It will be of interest to list the bishops who signed the decree by which the Immaculate Conception was chosen Patroness of the United States. The first was, of course, that of Archbishop Samuel Eccleston of Baltimore, the chairman of the Council. Then followed the signatures of twenty-two bishops, three of whom were coadjutor bishops (Louisville, New York, and Boston), one an administrator (Detroit), and one a vicar apostolic (Texas). The twenty-two bishops signed their names in the following order:
(1) Michael Portier, Bishop of Mobile
(2) Francis Patrick Kenrick, Bishop of Philadelphia
(3) John Baptist Purcell, Bishop of Cincinnati
(4) Guido Ignatius Chabrat, Coadjutor of Louisville
(5) Anthony Blanc, Bishop of New Orleans
(6) Matthias Loras, Bishop of Dubuque
(7) John Hughes, Bishop of New York
(8) Richard Pius Miles, Bishop of Nashville
(9) Celestine Rene Lawrence Guynemer de la Hailandiere, Bishop of Vincennes
(10) John Joseph Chanche, Bishop of Natchez
(11) Richard Vincent Whelan, Bishop of Richmond
(12) Peter Paul Lefevere, Administrator of Detroit
(13) Peter Richard Kenrick, Bishop of Saint Louis
(14) John Mary Odin, Vicar Apostolic of Texas
(15) Michael O’Connor, Bishop of Pittsburgh
(16) Andrew Byrne, Bishop of Little Rock
(17) William Quarter, Bishop of Chicago
(18) John McCloskey, Coadjutor of New York
(19) William Tyler, Bishop of Hartford
(20) Ignatius Aloysius Reynolds, Bishop of Charleston
(21) John Henni, Bishop of Milwaukee
(22) John Bernard Fitzpatrick, Coadjutor of Boston
The request of the American bishops for permission to add the word “Immaculate” in the orations and preface for the feast of the Conception of the Blessed Virgin requires some explanation. The feast of the Conception of Mary was celebrated in some places already in the thirteenth century; however, it did not clearly teach the Immaculate Conception. That was done in the Office “Sicut Lilium” and the Mass “Egredimini” of Leonard of Nogarolis, which was approved in 1477 by Sixtus IV; in fact, these had the same oration we have today for the feast of the Immaculate Conception. When Pius V revised the Roman Breviary in 1568, though the Franciscans were allowed to retain the Office and Mass of Nogarolis, this office was dropped for the rest of the Church and the office of the Nativity of the Blessed Virgin was substituted, the word “Conception” being substituted for “Nativity.”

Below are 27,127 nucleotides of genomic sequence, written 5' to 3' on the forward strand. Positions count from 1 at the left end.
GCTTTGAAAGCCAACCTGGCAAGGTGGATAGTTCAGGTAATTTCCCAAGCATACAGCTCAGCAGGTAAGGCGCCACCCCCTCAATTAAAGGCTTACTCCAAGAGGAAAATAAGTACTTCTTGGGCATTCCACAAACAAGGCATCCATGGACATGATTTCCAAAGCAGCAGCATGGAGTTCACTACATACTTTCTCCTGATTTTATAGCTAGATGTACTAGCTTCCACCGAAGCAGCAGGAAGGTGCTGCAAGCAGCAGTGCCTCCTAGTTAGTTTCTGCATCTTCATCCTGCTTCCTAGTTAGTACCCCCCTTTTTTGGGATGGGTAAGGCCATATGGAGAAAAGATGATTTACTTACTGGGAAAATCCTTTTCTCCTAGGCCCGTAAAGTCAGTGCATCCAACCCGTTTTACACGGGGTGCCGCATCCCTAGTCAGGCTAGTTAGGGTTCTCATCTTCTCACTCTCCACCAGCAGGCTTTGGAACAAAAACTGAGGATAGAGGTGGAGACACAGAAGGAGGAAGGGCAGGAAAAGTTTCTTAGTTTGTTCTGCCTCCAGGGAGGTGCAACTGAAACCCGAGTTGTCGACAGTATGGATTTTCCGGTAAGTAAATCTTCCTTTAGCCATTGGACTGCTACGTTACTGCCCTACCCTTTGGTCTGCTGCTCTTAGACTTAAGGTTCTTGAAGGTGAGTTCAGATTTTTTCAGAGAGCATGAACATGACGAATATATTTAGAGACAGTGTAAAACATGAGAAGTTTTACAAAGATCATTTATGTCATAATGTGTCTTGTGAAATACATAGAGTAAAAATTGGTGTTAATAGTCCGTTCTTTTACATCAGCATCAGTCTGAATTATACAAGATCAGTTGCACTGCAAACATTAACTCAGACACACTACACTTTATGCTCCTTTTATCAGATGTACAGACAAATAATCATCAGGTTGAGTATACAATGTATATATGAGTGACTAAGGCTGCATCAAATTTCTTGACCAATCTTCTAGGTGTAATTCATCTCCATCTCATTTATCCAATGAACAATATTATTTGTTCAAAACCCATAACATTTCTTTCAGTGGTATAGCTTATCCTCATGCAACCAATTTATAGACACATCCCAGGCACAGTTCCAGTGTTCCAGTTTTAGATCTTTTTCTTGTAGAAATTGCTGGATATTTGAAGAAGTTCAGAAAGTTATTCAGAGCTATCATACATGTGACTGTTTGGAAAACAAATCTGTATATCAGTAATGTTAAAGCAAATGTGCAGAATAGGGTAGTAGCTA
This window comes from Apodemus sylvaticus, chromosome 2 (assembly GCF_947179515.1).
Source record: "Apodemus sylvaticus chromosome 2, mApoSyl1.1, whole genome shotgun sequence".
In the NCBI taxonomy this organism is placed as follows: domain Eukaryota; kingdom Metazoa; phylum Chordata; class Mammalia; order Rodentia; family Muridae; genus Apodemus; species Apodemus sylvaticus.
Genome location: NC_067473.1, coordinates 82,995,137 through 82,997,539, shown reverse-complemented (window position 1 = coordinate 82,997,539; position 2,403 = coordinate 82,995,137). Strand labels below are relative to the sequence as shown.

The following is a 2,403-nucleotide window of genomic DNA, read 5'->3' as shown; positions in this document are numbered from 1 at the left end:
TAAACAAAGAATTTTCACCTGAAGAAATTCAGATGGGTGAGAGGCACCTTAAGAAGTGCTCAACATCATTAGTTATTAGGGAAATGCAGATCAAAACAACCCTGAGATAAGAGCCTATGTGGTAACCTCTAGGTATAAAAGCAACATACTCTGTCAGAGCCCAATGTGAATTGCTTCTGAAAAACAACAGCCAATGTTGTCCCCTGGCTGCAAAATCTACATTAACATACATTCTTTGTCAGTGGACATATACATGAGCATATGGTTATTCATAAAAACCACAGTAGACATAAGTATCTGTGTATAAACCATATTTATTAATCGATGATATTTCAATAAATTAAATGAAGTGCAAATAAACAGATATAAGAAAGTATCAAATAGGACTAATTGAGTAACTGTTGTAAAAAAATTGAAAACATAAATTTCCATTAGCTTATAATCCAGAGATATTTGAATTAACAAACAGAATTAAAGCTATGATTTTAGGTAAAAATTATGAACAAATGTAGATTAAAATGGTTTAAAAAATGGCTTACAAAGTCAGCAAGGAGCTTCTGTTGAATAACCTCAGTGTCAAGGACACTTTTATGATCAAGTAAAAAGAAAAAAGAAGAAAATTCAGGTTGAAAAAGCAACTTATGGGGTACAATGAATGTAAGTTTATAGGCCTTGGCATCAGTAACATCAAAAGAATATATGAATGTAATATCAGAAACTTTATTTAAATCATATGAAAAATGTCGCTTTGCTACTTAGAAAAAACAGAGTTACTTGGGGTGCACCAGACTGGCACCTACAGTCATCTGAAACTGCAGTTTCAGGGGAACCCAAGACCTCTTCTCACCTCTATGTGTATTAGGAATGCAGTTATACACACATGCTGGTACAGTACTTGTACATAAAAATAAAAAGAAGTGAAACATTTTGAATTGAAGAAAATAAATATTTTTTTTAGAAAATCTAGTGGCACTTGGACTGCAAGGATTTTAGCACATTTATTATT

When the American bishops asked for permission to add the word “Immaculate,” they anticipated and perhaps influenced a step taken by Pope Pius IX a year after he had granted the petition of the American bishops. On Sept. 30, 1847, this Pope authorized for the diocese of Rome a new office and Mass proper to the feast of the Immaculate Conception and clearly teaching the doctrine of Mary’s Immaculate Conception; and, two years later, he extended the new office and Mass to the universal Church.
On Dec. 8, 1854, eight years and four months after the American bishops had chosen Mary Immaculate as the Patroness of the United States, Pope Pius IX solemnly declared the Immaculate Conception of the Blessed Virgin Mary to be an article of faith. Numerous petitions for the definition of this doctrine had poured in during the preceding years; and Pope Pius IX had written the encyclical Ubi primum in which he asked the bishops of the world (1) how great the devotion of the faithful was toward the Immaculate Conception and how great their desire for the definition of this doctrine; and (2) what was the opinion and desire of the bishops themselves.
The American bishops, assembled in the Seventh Provincial Council of Baltimore, May 5-13, 1849, had given a favorable reply to both questions (in decrees I and II, on May 12), informing the Holy Father that the faithful in the United States were animated with a great devotion to the Immaculate Conception, and that they the bishops, would be pleased if the Holy Father declared the doctrine of the Immaculate Conception an article of faith.